The smell of urine emanated from the sidewalks of Iwilei on Monday as the city’s homeless enforcement team returned to once again break down makeshift shelters built out of cardboard, tarps and wooden pallets — one of hundreds of sweeps that have taken place since the cleanup crew was created more than three years ago.
Monday through Friday the so-called SPO/SNO Enforcement Team discards — and stores — tons of personal belongings from Oahu’s homeless encampments at a cost to the city of about $15,000 a week.
The team got its inelegant name from the two city ordinances it enforces: the stored property ordinance and the sidewalk nuisance ordinance. One enables the removal of private property on city land, and the other keeps sidewalks clear.
CLEANING UP AFTER THE HOMELESS
A special cleanup crew has collected tons of homeless people’s possessions and garbage since its creation in January 2013.
* Through Monday; includes material collected by an additional three-person team created in March 2015 to clear encampments from city parks
Source: City and County of Honolulu
But, as the residents and businesses of Iwilei have learned, the Monday sweeps only clear the area for the inevitable return of the area’s homeless.
Karen Manuluata, 25, and her boyfriend, Rick Tataishi, 34, spent the night on state-owned Nimitz Highway, just around the corner from where the SPO/SNO Enforcement Team was clearing city-owned Sumner Street.
“In two months we’ve been swept five times,” Manuluata said. “I’m not used to this. It’s hard. We have nowhere to go.”
The SPO/SNO Enforcement Team represents what Mayor Kirk Caldwell calls “compassionate enforcement” to encourage homeless people such as Manuluata to give up life on the street and instead move into a shelter or the city’s nascent Hale Mauliola community on Sand Island.
The team has been operating since January 2013 as part of Caldwell’s plan to deal with Oahu’s intractable homeless problem and respond to complaints from businesses and neighbors.
In communities such as Iwilei, where complaints connected to the homeless have increased in the last few months as more of them move in, the team’s Monday sweeps have become an unwelcome but expected part of life for the area’s homeless.
On monday about a dozen people who spent the night on the sidewalks of Kuwili Street were already packed and on the move to another neighborhood when the team rolled in with dump trucks and police escorts around 8 a.m. to find only two remaining encampments on either end of the street.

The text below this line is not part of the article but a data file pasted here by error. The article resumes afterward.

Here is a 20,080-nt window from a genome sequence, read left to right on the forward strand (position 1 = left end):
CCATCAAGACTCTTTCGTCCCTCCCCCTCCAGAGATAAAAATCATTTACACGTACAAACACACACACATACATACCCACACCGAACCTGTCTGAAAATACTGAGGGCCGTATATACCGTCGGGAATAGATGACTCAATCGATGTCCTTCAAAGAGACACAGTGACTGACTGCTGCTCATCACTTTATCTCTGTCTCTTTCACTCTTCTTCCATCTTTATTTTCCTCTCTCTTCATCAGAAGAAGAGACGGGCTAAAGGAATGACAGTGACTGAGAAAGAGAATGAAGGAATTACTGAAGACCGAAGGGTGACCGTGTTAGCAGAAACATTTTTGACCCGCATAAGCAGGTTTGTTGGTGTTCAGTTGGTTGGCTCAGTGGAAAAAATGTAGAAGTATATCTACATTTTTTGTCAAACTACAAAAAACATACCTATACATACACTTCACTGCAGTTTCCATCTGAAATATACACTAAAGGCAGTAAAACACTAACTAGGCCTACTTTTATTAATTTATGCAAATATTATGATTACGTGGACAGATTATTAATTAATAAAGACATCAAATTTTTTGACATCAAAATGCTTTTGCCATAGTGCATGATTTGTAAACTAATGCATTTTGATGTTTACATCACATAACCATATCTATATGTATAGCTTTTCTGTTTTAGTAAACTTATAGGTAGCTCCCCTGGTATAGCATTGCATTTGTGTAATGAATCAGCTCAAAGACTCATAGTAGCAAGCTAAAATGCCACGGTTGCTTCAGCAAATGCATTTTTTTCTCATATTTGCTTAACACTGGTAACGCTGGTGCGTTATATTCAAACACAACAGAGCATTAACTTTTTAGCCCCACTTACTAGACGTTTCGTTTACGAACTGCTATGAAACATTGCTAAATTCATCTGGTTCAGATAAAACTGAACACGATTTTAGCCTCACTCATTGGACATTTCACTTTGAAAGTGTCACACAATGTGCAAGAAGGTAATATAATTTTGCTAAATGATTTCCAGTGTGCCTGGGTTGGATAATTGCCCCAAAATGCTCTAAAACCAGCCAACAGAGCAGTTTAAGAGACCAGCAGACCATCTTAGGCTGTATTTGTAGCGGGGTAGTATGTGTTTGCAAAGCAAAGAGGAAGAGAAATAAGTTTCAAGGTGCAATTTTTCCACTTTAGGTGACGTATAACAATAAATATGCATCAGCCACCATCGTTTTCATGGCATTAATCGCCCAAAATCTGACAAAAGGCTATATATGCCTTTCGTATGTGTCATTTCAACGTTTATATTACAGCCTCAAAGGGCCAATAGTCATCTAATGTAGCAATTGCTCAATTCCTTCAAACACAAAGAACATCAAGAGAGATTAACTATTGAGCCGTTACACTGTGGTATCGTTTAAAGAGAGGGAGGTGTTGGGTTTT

While others were still walking out of Kuwili Street, Bryanna Tunai, 21, sat in a beach chair outside her structure eating a cookie as the enforcement team’s dump truck noisily crushed pallets, plywood and the remains of someone else’s encampment.
“We have rights,” Tunai said.
Tunai is a veteran of the street who, like untold others, has grown both accustomed to — and weary of — the incessant sweeps that some say merely push homeless populations into neighboring communities.
“I’ve been out here since I was 16,” Tunai said. “The sweeps don’t faze me. We go back and forth between here and Aala Park.”
The work is not pleasant for the seven-person crew, which was joined by a separate, three-person “roving park patrol” in March 2015 to do the same work in city parks.
The crews sometimes work 17-hour shifts in order to clear city streets and enforce park bans that begin at 10 p.m., said Ross Sasamura, director and chief engineer of the city’s Department of Facility Maintenance.
In addition to harassment from the homeless people they remove, the crews are always on the lookout for hypodermic needles and “toilet buckets” filled with human urine and feces.
“When they leave, they leave their trash for us to pick up,” Sasamura said. “As a result of the sweeps, they’ve added mobility to their list of skills. Some of them scale down on the items they keep with them, and others find wheeled objects to help them transfer.”
Sasamura’s crew spent six months in the fall methodically breaking down the entrenched Kakaako homeless encampment. As it grew into a major safety and public health problem, the encampment crystallized Oahu’s need to deal with what has become the country’s highest per-capita rate of homelessness.
In the aftermath of the Kakaako sweeps, the city in January settled a lawsuit filed by the American Civil Liberties Union of Hawaii that alleged it failed to provide notice of the sweeps and destroyed belongings rather than store them to be reclaimed.
Sasamura said he was barred from discussing the terms of the settlement.
But he said the enforcement team now gives homeless people a 30-minute heads-up before sweeps commence. Those whose possessions are taken get a claim ticket for their items, which must be stored for at least 30 days in an undisclosed location in Halawa.
The city also announces the next day’s sweeps on its website by 3 p.m. each day, Sasamura said.
In a statement, Vanessa Chong, executive director of the ACLU of Hawaii, said, “City practices and policies during sweeps have been changed as a result of the lawsuit,” and the ACLU “continues to monitor city activities in the removal of private belongings on city property.”
Philip Richardson, president of Current Affairs, an event-planning business on Pine Street, said the ongoing sweeps are not a permanent solution, but they’re necessary to keep the neighborhood safe.
“They need to focus on picking up the carts, otherwise the homeless just rebuild again,” Richardson said. “But there is a marked difference between when they conduct the sweeps and when they do not in terms of violence, drugs and overall safety. If it were to discontinue, I would be extremely concerned.”